Ulysse Nardin Grand Deck Marine Tourbillon
A unique use of previously top-secret, bullet-resistant technology in watchmaking.
Ulysse Nardin likens it to the boom of a yacht – the horizontal spar that is used to angle the sail – but its size and position on the dial of the Grand Deck Marine Tourbillon are also reminiscent of the old compasses that navigators would use to plot their courses. Yet the unique retrograde minute hand which is the focal point of this new piece is based on cutting-edge technology. The nano-wire that pushes and pulls the blue aluminium hand is barely visible on the dial, since it measures just 0.0357mm in diameter and is thus thinner than a human hair. Nevertheless, this high-tech polyethelene Dyneema® fibre can withstand a traction force of 1.41 kilogrammes. It is non-deforming and inelastic. In fact, for a number of years it was kept top-secret because it was used in bullet-proof vests.
This original complication has been over five years in the making as a collaboration with Christophe Claret that started before the death of former Ulysse Nardin CEO Rolf Schnyder. The long minute hand sweeps across a hand-crafted wood marquetry dial that recalls the deck of yacht and is therefore fully in keeping with the maritime universe that pervades the piece, indicating the minutes on a horizontal arc of translucent blue spinel across the centre of the dial. Railings around the flange of the case and purely decorative wires emanating from the 12 o’clock position reinforce the nautical theme.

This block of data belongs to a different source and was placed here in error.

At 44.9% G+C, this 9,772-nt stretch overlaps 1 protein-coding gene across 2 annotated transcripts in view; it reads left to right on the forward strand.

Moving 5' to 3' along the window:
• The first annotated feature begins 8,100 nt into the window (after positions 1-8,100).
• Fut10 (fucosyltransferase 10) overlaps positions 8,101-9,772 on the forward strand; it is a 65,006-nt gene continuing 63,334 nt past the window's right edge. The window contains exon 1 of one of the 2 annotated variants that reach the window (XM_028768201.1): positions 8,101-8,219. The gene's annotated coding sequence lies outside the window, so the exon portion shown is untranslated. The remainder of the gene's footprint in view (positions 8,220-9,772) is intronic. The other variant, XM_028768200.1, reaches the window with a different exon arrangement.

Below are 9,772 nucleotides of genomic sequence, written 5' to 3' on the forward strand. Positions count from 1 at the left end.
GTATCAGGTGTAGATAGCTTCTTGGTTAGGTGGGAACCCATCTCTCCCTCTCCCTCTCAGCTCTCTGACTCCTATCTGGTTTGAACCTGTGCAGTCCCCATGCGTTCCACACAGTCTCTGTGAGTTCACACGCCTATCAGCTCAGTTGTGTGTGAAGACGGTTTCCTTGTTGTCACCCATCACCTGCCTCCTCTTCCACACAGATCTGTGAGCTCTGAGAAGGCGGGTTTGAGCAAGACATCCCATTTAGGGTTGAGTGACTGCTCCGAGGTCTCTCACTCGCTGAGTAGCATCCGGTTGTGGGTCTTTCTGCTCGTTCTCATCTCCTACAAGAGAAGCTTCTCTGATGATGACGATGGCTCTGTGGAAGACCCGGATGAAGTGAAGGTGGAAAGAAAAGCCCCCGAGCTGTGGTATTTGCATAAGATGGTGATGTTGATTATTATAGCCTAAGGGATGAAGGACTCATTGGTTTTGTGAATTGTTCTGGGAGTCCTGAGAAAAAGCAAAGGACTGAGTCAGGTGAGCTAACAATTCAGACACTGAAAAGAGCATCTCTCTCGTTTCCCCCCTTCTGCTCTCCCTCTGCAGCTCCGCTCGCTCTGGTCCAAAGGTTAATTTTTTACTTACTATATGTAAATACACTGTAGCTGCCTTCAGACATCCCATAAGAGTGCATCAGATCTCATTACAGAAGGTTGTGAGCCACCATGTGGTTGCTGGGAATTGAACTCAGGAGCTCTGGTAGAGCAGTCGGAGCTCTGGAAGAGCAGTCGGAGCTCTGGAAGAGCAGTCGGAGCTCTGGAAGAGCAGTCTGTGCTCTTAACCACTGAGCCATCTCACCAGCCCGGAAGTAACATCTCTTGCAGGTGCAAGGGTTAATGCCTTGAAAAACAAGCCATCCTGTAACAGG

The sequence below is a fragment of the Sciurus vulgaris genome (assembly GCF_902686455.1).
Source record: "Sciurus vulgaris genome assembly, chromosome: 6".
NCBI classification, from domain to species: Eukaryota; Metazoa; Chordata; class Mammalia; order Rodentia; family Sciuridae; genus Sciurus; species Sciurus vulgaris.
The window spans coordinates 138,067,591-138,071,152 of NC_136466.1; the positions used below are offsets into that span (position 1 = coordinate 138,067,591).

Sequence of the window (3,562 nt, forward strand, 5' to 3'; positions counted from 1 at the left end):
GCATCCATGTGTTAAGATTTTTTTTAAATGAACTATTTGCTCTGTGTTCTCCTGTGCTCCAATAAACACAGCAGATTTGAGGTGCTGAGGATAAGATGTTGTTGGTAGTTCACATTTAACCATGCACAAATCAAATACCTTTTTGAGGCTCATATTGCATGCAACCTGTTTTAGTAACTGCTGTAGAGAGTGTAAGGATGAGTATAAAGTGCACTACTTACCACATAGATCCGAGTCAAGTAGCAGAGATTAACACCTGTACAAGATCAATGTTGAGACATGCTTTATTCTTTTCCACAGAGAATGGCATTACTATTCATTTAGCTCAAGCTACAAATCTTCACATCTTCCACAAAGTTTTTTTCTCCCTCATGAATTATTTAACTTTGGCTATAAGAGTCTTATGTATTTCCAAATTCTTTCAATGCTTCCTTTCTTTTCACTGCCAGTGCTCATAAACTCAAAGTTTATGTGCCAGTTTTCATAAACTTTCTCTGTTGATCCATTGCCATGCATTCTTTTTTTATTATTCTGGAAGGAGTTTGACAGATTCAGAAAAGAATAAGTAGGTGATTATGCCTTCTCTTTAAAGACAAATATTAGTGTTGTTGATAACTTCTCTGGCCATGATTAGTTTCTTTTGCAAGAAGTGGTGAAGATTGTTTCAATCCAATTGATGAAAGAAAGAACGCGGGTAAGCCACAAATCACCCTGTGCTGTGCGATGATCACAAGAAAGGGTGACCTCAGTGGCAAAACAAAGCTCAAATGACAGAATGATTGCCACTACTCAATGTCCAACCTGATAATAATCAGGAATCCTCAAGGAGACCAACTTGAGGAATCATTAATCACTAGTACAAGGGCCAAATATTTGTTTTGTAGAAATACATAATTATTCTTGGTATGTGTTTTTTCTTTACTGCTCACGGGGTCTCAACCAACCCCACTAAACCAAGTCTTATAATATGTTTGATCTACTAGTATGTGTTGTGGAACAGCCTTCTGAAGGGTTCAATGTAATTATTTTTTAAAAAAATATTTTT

Unusually for a tourbillon model, the 44mm case in white gold is water resistant to 100 metres thanks to details such as the screw in crown. Inside, the UN-630 calibre manually wound movement with 60-second flying tourbillon beats at a frequency of 3Hz and offers a power reserve of at least 48 hours. As an original form of power reserve indication, the barrels are skeletonized so that the owner can see the relative tension of the mainspring and wind the watch if necessary, watching it gradually coil up into the centre of the barrels. One barrel serves purely for the running of the movement, while the other is used to operate the system of four pulleys to display the minutes. The jumping hours are clearly visible in a window at 12 o’clock with black Arabic numerals on white disks.
The Ulysse Nardin Grand Deck Marine Tourbillon is a limited edition of just 18 pieces, each costing 280,000 Swiss francs. It is, therefore, a piece that is reserved for connoisseurs of the very finest in watchmaking who have decidedly nautical interests.